The farmhouse on the Carlisle Indian Industrial School grounds will be preserved and not demolished according to the Farmhouse Coalition, a group of Carlisle descendants, relatives and friends.
Army officials at the Carlisle Barracks had scheduled the farmhouse for demolition in 2012 as prior evaluations had asserted that the building played only a “peripheral role” at Carlisle. Native advocates and allies then rallied to defend the legacy of the farmhouse and mounted a petition and public advocacy campaign that brought together relevant research and support for the building.
On April 7 the coalition issued a press release explaining the new plans.
“Officials at Carlisle Barracks, Pennsylvania have announced that a recent study by the Army Corps of Engineers has determined that the farmhouse on post did serve the Carlisle Indian Industrial School from 1887 to 1918,” the coalition stated.
“This study determined that the farmhouse was ‘a significant part of the CIIS, providing food for the school and housing for the farmer and his family, training students to be farmers, and serving as a popular recreational spot for the school,’” states the coalition in the release.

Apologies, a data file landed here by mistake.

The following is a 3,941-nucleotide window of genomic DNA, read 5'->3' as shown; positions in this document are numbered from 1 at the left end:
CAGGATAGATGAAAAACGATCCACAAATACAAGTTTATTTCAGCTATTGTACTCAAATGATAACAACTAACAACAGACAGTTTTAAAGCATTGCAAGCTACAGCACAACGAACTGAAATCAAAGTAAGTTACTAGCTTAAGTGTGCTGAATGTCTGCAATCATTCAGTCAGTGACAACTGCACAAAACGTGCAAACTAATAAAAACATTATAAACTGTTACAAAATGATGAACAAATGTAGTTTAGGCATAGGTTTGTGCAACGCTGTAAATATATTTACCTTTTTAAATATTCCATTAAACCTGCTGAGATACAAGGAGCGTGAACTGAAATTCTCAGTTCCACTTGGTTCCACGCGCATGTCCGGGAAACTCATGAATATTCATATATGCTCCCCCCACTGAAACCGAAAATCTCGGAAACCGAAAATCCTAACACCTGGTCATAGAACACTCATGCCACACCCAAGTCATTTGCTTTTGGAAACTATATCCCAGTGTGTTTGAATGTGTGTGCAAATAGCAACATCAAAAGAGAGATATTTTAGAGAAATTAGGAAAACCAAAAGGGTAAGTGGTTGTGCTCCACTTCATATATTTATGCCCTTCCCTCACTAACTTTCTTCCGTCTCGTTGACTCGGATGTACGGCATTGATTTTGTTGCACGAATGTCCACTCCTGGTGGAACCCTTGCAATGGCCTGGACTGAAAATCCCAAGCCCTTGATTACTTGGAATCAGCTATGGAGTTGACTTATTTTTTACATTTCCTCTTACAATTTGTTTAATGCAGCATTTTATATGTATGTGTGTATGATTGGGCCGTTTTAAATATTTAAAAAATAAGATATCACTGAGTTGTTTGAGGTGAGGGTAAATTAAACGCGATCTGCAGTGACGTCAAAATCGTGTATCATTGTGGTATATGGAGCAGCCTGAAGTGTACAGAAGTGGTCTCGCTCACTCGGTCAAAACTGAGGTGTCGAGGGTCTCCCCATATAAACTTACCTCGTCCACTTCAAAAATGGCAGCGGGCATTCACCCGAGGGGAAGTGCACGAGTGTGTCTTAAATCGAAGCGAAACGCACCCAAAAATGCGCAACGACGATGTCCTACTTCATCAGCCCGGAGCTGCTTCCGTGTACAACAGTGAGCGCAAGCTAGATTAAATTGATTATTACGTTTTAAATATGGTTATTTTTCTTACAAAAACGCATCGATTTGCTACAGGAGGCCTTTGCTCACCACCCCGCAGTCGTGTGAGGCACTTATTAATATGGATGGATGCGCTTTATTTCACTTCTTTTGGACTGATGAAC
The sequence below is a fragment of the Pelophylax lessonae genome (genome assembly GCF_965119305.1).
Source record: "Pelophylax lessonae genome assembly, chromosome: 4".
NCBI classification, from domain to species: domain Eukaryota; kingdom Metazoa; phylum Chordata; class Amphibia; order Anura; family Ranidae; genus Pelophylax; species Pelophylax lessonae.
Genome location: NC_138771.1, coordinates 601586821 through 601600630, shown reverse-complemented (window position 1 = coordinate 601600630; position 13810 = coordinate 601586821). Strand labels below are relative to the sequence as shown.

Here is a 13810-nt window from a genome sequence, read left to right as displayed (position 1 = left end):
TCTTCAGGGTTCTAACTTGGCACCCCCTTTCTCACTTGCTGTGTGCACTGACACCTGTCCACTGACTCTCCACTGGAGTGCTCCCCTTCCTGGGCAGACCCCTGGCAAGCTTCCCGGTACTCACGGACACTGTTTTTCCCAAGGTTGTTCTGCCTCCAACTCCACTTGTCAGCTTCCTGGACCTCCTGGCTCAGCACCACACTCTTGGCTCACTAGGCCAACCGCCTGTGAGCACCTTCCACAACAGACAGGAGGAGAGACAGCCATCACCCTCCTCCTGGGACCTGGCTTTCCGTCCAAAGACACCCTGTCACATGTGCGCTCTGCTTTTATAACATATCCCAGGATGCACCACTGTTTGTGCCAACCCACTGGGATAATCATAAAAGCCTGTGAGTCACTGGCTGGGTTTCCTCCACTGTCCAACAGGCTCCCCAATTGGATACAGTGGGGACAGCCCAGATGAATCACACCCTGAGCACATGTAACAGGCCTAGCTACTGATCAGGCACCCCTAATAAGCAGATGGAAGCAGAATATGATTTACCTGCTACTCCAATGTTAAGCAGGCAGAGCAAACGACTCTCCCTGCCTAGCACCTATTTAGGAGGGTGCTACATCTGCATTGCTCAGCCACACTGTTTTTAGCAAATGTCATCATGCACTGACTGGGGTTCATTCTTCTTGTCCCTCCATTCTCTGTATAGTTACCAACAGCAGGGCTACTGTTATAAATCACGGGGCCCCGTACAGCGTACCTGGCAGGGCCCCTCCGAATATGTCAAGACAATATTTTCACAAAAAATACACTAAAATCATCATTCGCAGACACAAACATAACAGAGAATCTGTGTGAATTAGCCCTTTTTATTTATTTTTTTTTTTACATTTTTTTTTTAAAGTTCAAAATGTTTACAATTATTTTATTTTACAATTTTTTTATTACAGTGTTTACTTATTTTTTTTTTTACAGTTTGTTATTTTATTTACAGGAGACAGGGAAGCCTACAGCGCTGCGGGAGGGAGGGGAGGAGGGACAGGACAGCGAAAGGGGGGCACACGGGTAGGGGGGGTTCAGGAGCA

The Army’s recent announcement included the news that the Army Corps of Engineers’ study recommended that the Farmhouse be added to the already existing National Historic Landmark district of the Carlisle campus.
Describing the change of the Army’s position on the farmhouse as a “complete reversal” of its prior plans, farmhouse advocates noted that the building was set to be torn down to make way for family housing on the Barracks grounds, which includes the old school, housing and cemetery.
The prior evaluation of the farmhouse had, for example, recommended it not be included for landmark status, but research by a former resident of the farmhouse, Carolyn Tolman, showed how it was used for both education and recreation for the Native students.
“When descendants of CIIS students learned of its strong ties to the school, strenuous objections were raised through an online petition headed by Dr. Louellyn White, PhD (Akwesasne Mohawk, Assistant Professor, First Peoples Studies, Concordia University). A Farmhouse Coalition was formed to petition the Army as an interested party. Several Native Tribes also voiced their protests, which finally prompted the Army to re-evaluate their decision,” the coalition noted.
As of press time no future plans for the farmhouse were announced, however the Farmhouse Coalition did state that they were engaged in discussions with Barracks officials. Some of the possibilities mentioned were using the site as a visitor’s center dedicated to the Carlisle Indian Industrial School experience, and as a destination for Carlisle descendants who wish to honor their relatives.
“Many Native people feel the farmhouse stands as a monument to Indian survival and has the potential to begin healing the intergenerational trauma caused by Indian residential schooling,” said the Farmhouse Coalition.